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By then, she had militated for the Revolution, written polemics, short fiction, works on Rousseau and on the passions. So determined was she not to irritate the First Consul whose rise was far from her preferred turn of events that she insisted her Delphine was in no wise a political work. Instead she strove for a female readership with a novel exploring the parlous situation of women in the Revolution's first years: For Delphine the Revolution is not merely a backdrop, but its very warp; and yet it dwells upon private matters. The lovers' passion persists. The novel's first ending has Delphine flee to a convent, pursued by her lover. The present edition includes these annexes.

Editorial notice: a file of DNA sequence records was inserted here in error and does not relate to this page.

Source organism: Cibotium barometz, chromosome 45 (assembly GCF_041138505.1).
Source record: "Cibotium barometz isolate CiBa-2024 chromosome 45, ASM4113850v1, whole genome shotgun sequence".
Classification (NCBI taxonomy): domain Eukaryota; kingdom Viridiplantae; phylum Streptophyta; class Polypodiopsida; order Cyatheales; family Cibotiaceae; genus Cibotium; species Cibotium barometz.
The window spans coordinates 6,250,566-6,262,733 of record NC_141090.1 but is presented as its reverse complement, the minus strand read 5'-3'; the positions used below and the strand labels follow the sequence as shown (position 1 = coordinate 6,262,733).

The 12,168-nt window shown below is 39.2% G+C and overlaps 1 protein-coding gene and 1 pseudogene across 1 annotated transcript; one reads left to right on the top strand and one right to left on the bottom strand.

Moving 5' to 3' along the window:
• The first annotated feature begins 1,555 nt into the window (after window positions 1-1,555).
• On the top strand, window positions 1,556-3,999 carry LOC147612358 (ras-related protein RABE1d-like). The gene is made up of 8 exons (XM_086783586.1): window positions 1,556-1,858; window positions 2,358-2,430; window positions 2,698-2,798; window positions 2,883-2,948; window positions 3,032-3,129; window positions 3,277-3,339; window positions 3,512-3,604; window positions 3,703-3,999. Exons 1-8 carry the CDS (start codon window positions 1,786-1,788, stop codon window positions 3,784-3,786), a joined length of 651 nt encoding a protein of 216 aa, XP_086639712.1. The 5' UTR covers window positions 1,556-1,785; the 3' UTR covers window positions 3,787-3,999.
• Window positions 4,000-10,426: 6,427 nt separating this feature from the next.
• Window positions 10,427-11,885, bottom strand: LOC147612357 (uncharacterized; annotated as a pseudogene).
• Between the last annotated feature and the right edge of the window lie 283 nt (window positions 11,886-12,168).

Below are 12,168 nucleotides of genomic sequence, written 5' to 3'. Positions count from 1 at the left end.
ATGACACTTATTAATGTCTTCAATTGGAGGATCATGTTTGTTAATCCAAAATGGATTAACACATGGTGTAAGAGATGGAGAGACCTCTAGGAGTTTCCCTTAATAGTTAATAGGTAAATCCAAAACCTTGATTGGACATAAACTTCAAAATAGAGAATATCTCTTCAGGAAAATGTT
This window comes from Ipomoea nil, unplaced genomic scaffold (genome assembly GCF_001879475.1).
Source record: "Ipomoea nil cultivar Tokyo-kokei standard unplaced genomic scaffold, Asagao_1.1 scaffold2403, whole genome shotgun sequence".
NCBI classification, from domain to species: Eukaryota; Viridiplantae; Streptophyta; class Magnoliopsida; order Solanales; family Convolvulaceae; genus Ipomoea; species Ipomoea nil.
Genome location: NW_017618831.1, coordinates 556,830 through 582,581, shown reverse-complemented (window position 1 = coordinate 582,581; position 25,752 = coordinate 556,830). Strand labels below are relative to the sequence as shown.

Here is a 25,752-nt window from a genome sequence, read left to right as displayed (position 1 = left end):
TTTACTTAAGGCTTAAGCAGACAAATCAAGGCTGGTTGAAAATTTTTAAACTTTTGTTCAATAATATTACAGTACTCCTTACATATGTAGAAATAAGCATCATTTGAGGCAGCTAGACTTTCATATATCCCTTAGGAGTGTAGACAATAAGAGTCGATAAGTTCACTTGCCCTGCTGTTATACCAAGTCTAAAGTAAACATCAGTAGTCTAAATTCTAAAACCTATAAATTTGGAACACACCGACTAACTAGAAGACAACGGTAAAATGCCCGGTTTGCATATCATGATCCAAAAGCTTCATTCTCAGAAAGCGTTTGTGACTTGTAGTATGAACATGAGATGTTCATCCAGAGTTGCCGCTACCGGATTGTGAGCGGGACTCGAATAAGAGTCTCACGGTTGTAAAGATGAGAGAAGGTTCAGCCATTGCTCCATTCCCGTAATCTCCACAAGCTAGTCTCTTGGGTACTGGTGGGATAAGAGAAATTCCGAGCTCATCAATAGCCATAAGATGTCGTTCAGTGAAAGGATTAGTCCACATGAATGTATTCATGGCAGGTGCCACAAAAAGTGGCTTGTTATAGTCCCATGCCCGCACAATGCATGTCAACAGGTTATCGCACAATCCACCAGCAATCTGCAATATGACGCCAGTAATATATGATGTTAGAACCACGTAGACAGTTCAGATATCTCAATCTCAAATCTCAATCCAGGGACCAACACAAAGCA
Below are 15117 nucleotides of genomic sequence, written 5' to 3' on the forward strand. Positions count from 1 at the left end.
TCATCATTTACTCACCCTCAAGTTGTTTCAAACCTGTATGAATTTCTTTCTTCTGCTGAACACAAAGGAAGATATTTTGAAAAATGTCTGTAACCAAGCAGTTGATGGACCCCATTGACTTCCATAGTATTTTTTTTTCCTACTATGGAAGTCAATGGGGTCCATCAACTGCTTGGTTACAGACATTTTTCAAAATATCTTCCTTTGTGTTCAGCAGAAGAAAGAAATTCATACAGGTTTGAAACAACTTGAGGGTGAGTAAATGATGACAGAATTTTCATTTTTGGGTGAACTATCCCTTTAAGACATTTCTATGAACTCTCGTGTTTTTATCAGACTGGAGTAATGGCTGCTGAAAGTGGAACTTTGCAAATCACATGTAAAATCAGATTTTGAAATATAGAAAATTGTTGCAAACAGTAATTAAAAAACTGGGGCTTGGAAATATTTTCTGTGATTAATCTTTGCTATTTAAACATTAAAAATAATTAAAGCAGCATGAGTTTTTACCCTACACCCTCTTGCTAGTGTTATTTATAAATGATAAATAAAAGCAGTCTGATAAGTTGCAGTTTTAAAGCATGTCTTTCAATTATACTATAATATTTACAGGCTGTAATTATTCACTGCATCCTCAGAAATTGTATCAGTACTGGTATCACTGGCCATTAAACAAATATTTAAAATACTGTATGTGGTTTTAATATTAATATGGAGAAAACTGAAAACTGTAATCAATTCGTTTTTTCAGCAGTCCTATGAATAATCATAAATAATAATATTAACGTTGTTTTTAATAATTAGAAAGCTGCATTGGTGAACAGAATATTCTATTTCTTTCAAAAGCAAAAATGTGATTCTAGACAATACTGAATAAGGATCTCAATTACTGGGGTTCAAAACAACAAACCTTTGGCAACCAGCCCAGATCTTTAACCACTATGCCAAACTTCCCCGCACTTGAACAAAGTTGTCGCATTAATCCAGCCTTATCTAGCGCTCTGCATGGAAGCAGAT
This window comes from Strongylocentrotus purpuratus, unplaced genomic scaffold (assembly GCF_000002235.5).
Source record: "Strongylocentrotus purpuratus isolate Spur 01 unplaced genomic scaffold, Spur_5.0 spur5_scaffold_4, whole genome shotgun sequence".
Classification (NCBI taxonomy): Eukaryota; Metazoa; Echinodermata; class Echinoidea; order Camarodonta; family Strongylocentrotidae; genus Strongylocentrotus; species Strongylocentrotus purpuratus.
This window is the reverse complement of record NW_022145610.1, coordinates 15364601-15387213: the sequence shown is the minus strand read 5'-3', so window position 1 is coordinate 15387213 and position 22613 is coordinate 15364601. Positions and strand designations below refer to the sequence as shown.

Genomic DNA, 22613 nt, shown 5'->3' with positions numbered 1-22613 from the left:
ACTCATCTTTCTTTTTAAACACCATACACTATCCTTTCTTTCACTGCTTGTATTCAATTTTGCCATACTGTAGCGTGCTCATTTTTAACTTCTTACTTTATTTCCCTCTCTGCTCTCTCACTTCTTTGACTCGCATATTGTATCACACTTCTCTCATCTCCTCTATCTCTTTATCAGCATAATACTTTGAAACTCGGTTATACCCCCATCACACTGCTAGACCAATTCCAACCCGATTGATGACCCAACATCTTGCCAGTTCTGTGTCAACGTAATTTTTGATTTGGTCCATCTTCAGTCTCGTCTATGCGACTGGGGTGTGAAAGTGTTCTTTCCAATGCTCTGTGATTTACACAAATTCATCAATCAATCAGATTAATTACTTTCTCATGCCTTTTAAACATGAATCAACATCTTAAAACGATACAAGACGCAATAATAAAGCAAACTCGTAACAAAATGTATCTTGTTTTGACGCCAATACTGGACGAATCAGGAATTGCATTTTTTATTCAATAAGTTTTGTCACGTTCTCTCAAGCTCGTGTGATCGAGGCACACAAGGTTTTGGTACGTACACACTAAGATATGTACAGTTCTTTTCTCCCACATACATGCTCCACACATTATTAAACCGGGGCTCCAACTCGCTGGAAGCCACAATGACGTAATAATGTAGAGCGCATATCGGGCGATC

By A ngelica G oodden. Critical Guides to French Texts, Students making their first contact with French eighteenth-century fiction through Corinne will find useful material in this study. The explosive potential of her fiction is clearly brought out. A woman of such independent and radical Most users should sign in with their email address. If you originally registered with a username please use that to sign in.
The book is written in epistolary form as a series of letters and examines the limits of women's freedom in an aristocratic society. The main characters have traits of Benjamin Constant and Talleyrand , and the liberalist view of the Italian politician Melzi d'Eril. When publishing Delphine , she claimed she was not interested in politics any more. Yet, this novel dedicated to "the silent France" la France silencieuse explicitly talks about such political and sociological subjects such as women's status, Protestantism, political liberalism, and emigration. The story takes place in Paris between and during the French Revolution.